Steelers' Reid displays toughness early in camp
It's a wonder the Steelers didn't check Willie Reid's jersey for a bull's-eye after last Saturday's practice, or at least something that said a gust of wind hits harder than Anthony Smith.
Smith, the feisty free safety, popped Reid in successive days last week, and the licks he delivered to the second-year wide receiver/punt returner during 11-on-11 drills touched off some verbal sparring between the wideouts and defensive backs.
What almost became lost amid the heated exchanges between the two sides and a perturbed Hines Ward saying that the defensive backs needed to chill was this: Reid hung onto the ball both times he got decked.
The toughness he displayed no doubt found its way into the positives category regarding the Steelers' first week of training camp. It may have been necessary, too, because Reid didn't get to show much toughness or much of anything his rookie season.
He sustained a mid-arch sprain in his left foot while returning a kickoff in an Oct. 8 game at San Diego and missed the rest of the season.
Fans no doubt grumbled about the Steelers using a third-round pick on some fragile wide receiver, but Reid has been anything but brittle during camp thus far.
He hasn't experienced any problems with his foot, and after Smith belted him last Saturday, Reid popped right up and spun the ball at Smith's feet.
"Willie Reid has proven to us that he doesn't have any fear, that he can catch balls in traffic," Steelers coach Mike Tomlin said. "He's distinguishing himself because of some of the things that can happen (in practice)."
Reid shining in early practices has been a pleasant surprise, especially since the Steelers were concerned enough about his foot -- he missed most of the OTA practice after experiencing soreness in it -- that they signed wide receiver/punt returner Dan Sheldon before the start of training camp.
"I think I'm a lot ahead of the ball from last year," Reid said.
The 5-10, 187-pounder could catch his share of balls as a slot receiver, because the Steelers plan to spread the field more this season. That is, of course, assuming he stays healthy.
"That's all it's been about," wide receiver Cedrick Wilson said on what has held Reid back.
The Steelers need Reid to stay healthy so he can also return punts and kickoffs.
He left Florida State as one of the more successful punt returners in Atlantic Coast Conference and school history. He and Deion Sanders are the only players in Florida State history to eclipse 1,000 yards in career punt return yards. Reid returned three punts for touchdowns during his senior year, including one against Penn State in the Orange Bowl.
Along with an alma mater and the ability to make tacklers miss, Reid and Sanders have something else in common: Both like to talk.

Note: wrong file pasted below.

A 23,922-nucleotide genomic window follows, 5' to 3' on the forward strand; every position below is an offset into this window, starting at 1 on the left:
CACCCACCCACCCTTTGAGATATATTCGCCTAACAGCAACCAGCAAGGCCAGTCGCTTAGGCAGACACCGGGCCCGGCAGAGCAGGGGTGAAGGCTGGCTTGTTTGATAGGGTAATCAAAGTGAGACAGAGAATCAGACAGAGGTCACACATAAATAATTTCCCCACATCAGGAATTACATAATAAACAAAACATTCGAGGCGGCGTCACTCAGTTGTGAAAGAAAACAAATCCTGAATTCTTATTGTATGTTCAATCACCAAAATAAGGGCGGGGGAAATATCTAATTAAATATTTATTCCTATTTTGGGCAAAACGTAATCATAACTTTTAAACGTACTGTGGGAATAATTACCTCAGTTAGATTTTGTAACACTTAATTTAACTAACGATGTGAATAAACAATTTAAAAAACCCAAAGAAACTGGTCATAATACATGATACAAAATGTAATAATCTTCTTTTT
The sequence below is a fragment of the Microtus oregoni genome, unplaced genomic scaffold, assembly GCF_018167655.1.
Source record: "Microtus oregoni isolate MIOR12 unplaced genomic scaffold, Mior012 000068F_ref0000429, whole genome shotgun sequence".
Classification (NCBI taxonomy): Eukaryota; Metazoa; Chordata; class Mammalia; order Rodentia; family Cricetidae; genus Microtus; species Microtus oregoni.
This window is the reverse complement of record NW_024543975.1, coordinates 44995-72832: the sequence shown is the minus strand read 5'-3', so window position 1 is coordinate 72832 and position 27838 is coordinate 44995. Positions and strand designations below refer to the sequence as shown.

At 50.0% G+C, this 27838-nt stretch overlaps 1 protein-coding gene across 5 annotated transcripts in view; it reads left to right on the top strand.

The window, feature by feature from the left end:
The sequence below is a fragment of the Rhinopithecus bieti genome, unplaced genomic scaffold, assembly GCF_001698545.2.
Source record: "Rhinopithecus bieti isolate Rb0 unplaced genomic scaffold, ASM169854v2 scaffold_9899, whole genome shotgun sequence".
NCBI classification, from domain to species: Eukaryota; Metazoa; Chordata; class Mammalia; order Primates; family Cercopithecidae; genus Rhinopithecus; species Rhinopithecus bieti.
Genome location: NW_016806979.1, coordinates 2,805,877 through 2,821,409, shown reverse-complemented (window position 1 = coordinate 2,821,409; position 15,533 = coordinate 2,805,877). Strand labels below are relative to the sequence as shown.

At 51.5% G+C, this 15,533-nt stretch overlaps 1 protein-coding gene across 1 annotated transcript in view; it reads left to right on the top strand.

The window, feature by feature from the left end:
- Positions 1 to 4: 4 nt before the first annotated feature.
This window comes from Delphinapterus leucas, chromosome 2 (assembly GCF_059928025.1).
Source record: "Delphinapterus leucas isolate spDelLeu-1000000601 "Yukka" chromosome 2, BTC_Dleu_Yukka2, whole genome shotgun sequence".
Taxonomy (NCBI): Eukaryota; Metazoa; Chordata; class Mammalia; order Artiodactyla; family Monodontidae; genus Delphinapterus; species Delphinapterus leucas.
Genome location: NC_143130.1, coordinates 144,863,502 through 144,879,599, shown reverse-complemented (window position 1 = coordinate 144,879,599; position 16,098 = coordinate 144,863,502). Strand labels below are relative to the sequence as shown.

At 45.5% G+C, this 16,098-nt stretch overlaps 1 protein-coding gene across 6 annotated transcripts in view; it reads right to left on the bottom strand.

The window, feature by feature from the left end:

Reid did some of that to the defensive backs last week, which partly explains why he got treated like a pinata.
"He's doing a nice job as a wideout, he's doing a nice job as a return man," Tomlin said. "Again, it's still early, but I like his attitude. He comes out with the same approach every day."
"I'm real proud he thinks that of me," Reid said, "but I'm just trying to go out here and get better every day. That's just my main focus right now."
Show commenting policy
TribLive commenting policy
You are solely responsible for your comments and by using TribLive.com you agree to our Terms of Service.
We moderate comments. Our goal is to provide substantive commentary for a general readership. By screening submissions, we provide a space where readers can share intelligent and informed commentary that enhances the quality of our news and information.
While most comments will be posted if they are on-topic and not abusive, moderating decisions are subjective. We will make them as carefully and consistently as we can. Because of the volume of reader comments, we cannot review individual moderation decisions with readers.
We value thoughtful comments representing a range of views that make their point quickly and politely. We make an effort to protect discussions from repeated comments either by the same reader or different readers.
We follow the same standards for taste as the daily newspaper. A few things we won't tolerate: personal attacks, obscenity, vulgarity, profanity (including expletives and letters followed by dashes), commercial promotion, impersonations, incoherence, proselytizing and SHOUTING. Don't include URLs to Web sites.
We do not edit comments. They are either approved or deleted. We reserve the right to edit a comment that is quoted or excerpted in an article. In this case, we may fix spelling and punctuation.
We welcome strong opinions and criticism of our work, but we don't want comments to become bogged down with discussions of our policies and we will moderate accordingly.
We appreciate it when readers and people quoted in articles or blog posts point out errors of fact or emphasis and will investigate all assertions. But these suggestions should be sent via e-mail. To avoid distracting other readers, we won't publish comments that suggest a correction. Instead, corrections will be made in a blog post or in an article.